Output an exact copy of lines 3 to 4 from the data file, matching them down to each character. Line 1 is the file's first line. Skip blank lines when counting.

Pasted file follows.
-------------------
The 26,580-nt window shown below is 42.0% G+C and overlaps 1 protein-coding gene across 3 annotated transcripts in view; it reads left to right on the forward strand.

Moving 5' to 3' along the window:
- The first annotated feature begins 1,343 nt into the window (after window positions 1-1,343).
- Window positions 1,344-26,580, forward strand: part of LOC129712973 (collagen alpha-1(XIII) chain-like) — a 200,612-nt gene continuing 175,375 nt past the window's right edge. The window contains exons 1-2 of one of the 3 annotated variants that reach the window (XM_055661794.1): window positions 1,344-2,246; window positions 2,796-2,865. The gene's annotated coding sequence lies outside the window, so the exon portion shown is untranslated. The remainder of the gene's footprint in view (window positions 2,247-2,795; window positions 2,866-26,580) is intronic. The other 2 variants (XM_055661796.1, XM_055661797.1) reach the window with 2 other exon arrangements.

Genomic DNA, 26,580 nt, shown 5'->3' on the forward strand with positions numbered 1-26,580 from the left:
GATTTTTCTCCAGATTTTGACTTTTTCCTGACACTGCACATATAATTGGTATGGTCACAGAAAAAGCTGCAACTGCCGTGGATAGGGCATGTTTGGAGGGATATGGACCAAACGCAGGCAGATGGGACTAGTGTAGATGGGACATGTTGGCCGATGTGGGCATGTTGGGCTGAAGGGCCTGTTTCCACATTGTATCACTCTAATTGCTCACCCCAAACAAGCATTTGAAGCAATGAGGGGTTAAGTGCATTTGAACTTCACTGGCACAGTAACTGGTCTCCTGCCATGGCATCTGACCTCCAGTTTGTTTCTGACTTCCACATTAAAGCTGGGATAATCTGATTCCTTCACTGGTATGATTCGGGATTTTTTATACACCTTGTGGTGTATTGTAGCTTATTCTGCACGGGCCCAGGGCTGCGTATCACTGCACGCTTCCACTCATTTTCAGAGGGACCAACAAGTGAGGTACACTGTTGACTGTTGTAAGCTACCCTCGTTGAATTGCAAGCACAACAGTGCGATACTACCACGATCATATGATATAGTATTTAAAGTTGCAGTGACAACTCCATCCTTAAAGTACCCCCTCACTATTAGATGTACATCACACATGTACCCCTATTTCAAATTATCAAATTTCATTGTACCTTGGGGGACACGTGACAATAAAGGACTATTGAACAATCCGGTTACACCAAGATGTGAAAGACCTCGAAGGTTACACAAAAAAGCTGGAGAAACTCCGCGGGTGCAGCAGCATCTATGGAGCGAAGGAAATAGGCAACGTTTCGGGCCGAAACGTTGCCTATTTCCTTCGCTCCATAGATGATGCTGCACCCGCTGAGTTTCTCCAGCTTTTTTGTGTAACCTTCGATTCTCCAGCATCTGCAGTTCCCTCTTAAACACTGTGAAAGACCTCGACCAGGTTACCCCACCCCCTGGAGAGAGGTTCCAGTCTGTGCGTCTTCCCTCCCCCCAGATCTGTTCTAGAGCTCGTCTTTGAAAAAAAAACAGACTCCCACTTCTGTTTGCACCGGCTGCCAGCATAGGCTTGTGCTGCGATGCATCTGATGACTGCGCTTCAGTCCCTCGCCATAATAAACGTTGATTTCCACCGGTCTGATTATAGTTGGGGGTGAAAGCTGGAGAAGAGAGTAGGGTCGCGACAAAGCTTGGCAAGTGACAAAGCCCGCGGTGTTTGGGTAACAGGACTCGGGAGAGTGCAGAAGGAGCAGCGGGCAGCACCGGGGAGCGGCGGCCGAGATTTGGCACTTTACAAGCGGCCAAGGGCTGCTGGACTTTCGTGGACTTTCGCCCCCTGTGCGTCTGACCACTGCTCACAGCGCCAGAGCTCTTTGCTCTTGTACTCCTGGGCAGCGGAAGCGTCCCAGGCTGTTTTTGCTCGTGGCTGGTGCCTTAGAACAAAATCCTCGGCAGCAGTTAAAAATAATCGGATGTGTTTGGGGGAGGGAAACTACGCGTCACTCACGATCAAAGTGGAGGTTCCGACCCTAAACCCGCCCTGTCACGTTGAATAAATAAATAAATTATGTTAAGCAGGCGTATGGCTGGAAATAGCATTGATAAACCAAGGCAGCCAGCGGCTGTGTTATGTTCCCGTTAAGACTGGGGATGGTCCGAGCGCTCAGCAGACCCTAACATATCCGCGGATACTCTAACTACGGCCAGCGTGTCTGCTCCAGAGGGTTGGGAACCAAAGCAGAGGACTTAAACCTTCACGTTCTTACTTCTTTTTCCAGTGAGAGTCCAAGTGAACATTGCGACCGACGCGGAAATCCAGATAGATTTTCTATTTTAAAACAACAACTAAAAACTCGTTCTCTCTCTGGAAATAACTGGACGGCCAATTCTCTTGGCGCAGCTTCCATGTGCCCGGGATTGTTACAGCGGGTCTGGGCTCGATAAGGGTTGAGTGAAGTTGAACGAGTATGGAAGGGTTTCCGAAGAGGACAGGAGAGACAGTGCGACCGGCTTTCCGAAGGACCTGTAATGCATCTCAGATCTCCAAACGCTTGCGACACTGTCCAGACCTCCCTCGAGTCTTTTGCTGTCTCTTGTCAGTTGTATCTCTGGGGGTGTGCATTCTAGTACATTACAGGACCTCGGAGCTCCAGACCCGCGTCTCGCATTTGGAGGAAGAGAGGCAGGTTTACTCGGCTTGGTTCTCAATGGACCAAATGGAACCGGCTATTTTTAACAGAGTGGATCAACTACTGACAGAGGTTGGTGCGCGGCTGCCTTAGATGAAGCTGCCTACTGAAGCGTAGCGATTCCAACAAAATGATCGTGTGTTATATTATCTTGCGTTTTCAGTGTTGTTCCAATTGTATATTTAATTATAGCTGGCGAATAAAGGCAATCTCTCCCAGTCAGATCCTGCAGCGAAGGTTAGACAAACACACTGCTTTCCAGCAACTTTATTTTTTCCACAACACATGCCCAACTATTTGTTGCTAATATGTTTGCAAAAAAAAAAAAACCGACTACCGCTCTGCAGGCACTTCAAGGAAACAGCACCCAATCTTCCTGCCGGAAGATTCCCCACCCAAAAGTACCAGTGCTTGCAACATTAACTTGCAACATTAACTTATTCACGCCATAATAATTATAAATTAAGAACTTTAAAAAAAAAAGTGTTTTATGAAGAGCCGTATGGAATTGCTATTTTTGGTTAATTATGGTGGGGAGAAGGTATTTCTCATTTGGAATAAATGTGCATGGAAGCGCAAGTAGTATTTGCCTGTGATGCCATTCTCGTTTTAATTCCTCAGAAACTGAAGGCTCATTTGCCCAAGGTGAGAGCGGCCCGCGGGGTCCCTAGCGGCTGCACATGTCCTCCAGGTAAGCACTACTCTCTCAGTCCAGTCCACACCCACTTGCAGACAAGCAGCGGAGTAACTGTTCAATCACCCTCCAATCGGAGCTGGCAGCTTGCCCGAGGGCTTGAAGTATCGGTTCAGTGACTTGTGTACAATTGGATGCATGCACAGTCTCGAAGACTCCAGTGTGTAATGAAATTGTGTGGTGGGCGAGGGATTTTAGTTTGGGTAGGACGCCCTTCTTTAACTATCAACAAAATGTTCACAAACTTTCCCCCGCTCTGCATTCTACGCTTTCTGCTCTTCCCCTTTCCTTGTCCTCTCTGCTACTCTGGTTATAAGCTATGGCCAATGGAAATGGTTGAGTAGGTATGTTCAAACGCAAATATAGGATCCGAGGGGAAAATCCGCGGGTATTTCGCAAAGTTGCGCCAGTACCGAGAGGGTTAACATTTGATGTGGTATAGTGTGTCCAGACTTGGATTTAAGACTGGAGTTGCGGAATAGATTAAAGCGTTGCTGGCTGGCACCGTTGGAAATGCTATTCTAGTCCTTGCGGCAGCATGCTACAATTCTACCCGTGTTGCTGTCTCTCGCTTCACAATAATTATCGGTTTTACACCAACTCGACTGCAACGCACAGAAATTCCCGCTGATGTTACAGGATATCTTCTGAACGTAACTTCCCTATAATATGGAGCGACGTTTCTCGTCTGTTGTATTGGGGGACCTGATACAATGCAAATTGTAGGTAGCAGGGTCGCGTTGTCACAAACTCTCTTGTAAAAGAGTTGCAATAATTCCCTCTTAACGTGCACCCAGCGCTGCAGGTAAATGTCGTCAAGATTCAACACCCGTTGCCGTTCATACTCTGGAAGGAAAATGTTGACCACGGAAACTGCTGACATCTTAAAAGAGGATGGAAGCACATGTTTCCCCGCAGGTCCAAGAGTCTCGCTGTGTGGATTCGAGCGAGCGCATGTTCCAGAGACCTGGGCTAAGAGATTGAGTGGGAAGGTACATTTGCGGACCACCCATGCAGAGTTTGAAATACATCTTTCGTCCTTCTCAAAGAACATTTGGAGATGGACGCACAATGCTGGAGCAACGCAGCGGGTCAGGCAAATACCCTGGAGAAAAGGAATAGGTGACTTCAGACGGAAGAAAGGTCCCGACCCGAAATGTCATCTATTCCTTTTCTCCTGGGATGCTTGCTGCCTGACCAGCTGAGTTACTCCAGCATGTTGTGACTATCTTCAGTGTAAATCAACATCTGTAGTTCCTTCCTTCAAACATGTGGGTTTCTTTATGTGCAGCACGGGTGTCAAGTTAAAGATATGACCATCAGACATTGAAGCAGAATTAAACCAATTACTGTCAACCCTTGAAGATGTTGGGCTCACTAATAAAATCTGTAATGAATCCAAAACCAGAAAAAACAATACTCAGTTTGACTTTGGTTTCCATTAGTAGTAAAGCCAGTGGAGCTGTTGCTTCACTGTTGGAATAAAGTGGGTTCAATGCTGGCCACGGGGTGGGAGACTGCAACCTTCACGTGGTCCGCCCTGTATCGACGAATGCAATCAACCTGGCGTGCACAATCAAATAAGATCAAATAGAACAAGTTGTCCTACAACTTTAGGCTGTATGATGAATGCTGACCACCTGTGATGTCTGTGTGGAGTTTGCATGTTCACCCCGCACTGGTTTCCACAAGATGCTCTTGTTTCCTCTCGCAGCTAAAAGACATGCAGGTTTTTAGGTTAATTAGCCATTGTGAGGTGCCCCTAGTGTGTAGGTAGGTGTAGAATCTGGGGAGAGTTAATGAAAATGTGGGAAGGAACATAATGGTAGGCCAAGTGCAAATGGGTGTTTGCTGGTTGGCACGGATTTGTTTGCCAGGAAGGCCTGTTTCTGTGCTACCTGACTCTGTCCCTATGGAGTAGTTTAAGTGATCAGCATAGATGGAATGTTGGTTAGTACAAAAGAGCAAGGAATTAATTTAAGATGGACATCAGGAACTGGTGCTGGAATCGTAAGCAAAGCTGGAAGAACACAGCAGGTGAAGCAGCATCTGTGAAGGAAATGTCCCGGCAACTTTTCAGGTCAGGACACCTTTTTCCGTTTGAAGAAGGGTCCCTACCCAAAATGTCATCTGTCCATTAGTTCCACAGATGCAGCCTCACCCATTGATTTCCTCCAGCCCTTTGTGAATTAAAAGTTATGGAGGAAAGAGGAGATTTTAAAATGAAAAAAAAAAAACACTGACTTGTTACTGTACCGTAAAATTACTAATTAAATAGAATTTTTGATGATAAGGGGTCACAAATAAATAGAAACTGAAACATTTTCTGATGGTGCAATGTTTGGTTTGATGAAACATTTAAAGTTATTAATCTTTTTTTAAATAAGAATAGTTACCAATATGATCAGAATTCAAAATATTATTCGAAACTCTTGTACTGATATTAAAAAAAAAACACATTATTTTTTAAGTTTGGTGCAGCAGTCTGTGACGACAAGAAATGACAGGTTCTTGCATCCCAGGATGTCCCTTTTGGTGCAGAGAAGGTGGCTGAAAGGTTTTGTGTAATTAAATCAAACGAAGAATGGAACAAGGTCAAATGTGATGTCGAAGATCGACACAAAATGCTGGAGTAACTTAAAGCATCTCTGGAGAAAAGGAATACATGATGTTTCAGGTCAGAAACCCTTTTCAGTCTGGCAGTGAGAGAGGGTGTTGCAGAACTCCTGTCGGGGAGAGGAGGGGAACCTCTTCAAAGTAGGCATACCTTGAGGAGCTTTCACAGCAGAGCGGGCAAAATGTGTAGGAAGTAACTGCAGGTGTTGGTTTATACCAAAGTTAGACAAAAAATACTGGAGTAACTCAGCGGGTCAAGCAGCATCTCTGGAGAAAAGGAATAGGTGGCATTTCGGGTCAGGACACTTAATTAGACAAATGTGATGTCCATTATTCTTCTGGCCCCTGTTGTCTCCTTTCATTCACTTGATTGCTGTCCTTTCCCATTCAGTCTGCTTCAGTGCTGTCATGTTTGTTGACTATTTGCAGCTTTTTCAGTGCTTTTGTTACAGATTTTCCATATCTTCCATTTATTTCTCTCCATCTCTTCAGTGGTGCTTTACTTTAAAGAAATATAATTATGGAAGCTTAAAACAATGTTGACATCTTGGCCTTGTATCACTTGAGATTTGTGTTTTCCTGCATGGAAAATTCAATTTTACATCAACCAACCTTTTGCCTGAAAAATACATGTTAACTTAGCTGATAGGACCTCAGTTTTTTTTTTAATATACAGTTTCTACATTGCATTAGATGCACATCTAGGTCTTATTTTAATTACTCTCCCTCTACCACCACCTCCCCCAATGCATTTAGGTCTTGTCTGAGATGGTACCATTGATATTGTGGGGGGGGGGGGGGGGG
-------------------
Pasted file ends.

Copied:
- The first annotated feature begins 1,343 nt into the window (after window positions 1-1,343).
- Window positions 1,344-26,580, forward strand: part of LOC129712973 (collagen alpha-1(XIII) chain-like) — a 200,612-nt gene continuing 175,375 nt past the window's right edge. The window contains exons 1-2 of one of the 3 annotated variants that reach the window (XM_055661794.1): window positions 1,344-2,246; window positions 2,796-2,865. The gene's annotated coding sequence lies outside the window, so the exon portion shown is untranslated. The remainder of the gene's footprint in view (window positions 2,247-2,795; window positions 2,866-26,580) is intronic. The other 2 variants (XM_055661796.1, XM_055661797.1) reach the window with 2 other exon arrangements.